It is no exaggeration that UK politics is chaotic at the moment. We still do not know what will happen on the Brexit deadline of 31 October. One of the issues hanging in the balance is how the UK will treat some of the most vulnerable people – unaccompanied child asylum seekers – after leaving the EU.
According to an article published in the Guardian, the Home Office is planning to put an end to family reunification for asylum-seeking children in the event of a no-deal Brexit. The Dublin III regulation allows asylum seeking children who have made it to an EU country to reunite with family members living in another EU country. For instance, if an unaccompanied child refugee arrives in Greece but has an uncle in the UK as their closest relative, the Dublin rule (which states that asylum applicants must stay in the first EU country in which they arrive) can be waived and the child can apply for family unification with their uncle. Because this is an EU law, it would not automatically apply to the UK once it leaves and the Home Office has chosen to scrap it if it leaves the European Union without a deal.
According to the Home Office, cases which are currently open may progress, however no new cases would be processed after 1 November.
Several charities and politicians have warned of the dire consequences if family reunification ends, as it could leave children subject to homelessness, poverty and exploitation. It could also lead to more children turning to people traffickers to attempt the perilous journey across the Channel from France to Britain to reunite with separated family members. This includes around 64 children currently in northern France.
Worryingly, there has been an increase in sea arrivals in Greece, straining the already overcrowded reception centres on the Greek islands. In late August, 650 people, including 240 children, arrived on the Greek island of Lesbos in the span of just a few hours, leading to a number of alarmed news reports of a possible return to a return to the scenes of the 2015 crisis. We are a long way away from that, but August saw more than double the number of arrivals compared to last year (4,320 compared to 9,334), with a continued increase in September – although it should be kept in mind that this is an increase from the relatively low arrival figures of 2018.
This has led to the Greek government announcing emergency measures to deal with the numbers, including working with the EU and NATO to boost border patrols, moving asylum seekers from its islands to the mainland and speeding up deportations. It also announced it plans to shorten the asylum process by removing the right to appeal for rejected asylum applications.
With few legal pathways out of Greece, the number of recent arrivals is worrying as reception centres in the Greek islands are already struggling to cope. For instance, there are around 10,400 people in the Moria camp which was built to accommodate just 3,000. Reception and identification centres are stretched beyond capacity in Lesbos and Samos, as well as Kos, Chios and Leros. In Lesbos, 73 children were reportedly referred to MSF’s paediatric mental health teams, including for attempted suicide and self-harm.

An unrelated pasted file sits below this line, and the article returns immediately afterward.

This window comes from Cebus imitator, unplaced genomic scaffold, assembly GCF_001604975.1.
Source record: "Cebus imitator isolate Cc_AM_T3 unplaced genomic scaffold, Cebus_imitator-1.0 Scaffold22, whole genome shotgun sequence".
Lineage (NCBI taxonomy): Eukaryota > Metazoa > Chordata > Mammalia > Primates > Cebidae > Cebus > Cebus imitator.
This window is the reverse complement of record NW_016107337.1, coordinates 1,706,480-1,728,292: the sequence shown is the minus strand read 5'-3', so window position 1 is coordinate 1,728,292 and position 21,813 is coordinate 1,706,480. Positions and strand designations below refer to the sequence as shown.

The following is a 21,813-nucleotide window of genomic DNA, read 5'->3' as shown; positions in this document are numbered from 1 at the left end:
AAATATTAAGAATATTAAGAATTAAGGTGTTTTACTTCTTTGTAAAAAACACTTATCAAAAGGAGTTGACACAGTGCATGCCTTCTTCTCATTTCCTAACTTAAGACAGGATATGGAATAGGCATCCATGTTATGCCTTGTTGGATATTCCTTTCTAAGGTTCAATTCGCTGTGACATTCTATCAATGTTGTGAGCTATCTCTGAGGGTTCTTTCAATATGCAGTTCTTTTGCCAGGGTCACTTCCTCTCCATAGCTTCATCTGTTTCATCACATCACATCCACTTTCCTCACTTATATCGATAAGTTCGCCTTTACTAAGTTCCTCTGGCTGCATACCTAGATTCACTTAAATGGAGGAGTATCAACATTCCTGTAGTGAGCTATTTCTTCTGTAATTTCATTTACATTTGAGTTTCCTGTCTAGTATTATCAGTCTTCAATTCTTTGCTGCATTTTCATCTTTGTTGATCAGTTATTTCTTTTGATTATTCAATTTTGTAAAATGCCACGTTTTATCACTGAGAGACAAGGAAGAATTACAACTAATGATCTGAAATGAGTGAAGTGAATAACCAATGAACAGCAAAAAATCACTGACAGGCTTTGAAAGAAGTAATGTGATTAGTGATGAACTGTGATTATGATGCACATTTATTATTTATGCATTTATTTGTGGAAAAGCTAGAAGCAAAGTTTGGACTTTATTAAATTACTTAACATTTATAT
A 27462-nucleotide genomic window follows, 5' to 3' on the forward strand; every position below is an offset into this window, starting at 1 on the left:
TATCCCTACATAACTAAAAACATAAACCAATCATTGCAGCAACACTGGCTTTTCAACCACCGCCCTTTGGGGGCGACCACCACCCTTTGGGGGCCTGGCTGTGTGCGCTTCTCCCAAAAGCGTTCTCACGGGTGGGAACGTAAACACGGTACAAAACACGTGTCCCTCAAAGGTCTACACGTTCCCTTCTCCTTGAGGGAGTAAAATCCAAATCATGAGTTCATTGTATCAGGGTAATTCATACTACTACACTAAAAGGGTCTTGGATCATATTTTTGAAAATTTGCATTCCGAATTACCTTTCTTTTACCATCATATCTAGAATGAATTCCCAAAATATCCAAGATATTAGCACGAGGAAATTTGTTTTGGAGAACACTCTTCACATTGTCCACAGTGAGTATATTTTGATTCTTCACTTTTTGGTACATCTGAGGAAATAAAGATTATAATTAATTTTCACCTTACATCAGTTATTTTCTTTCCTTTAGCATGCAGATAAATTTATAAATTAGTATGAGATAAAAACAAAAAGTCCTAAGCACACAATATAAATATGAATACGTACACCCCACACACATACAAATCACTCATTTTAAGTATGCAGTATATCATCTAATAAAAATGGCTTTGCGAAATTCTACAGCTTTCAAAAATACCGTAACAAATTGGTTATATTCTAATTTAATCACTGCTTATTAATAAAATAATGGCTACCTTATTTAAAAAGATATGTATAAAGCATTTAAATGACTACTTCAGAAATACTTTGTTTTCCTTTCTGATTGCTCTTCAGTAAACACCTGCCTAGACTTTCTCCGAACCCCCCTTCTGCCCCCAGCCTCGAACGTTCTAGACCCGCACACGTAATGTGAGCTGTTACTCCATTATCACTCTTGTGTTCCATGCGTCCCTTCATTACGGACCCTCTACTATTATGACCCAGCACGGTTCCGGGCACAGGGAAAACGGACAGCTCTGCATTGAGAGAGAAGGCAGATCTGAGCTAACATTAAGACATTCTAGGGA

There have been 2,450 requests for family reunification through the Greek authorities to the UK since 2013. 700 of these were from the first six months of 2019 alone.
Charities have warned that if the UK ends family reunification, there could be a rise in displaced children attempting to cross the Channel in an attempt to join their relatives in Britain.
The number of asylum seekers attempting to cross the Channel from France to Britain in small boats, is already growing. At the end of August this year, 32 people were rescued from a boat attempting to cross the Channel, whose strong currents and cold water make it one of the most dangerous crossings in the world. Home Secretary Priti Patel has said that more asylum seekers must be sent back to prevent the number of arrivals from swelling.
Ending family reunification could leave the Dubs amendment as the last remaining legal pathway for asylum seeking children to reunite with their families. The Dubs amendment was passed by Lord Alf Dubs, who came to Britain as a child refugee fleeing the Nazi regime under the Kindertranpsort scheme 80 years ago. His amendment offers a “specified number” of unaccompanied child refugees safe passage to Britain, which following debate was decided to be 350. 270 children have been able to come to Britain so far.
While the Dublin III Regulation is not a perfect one–it is plagued by long wait times, with children waiting months or even years before they are able to come to Britain–it has allowed over 800 children to reunite with their families. Reducing the legal pathways for children seeking asylum to enter Britain does not mean they will not come, or that they will not try. But it means they will face greater risks of poverty, homelessness, exploitation – and even risks to their lives should they attempt the dangerous crossing from France to Britain.
Importantly, leaving the EU with a deal does not guarantee family reunification will continue, it simply means it would need to be negotiated with the EU. It could be scrapped in the end or it could not. But leaving without a deal ensures more children’s safety will be at risk at a time when the numbers of arrivals are growing substantially.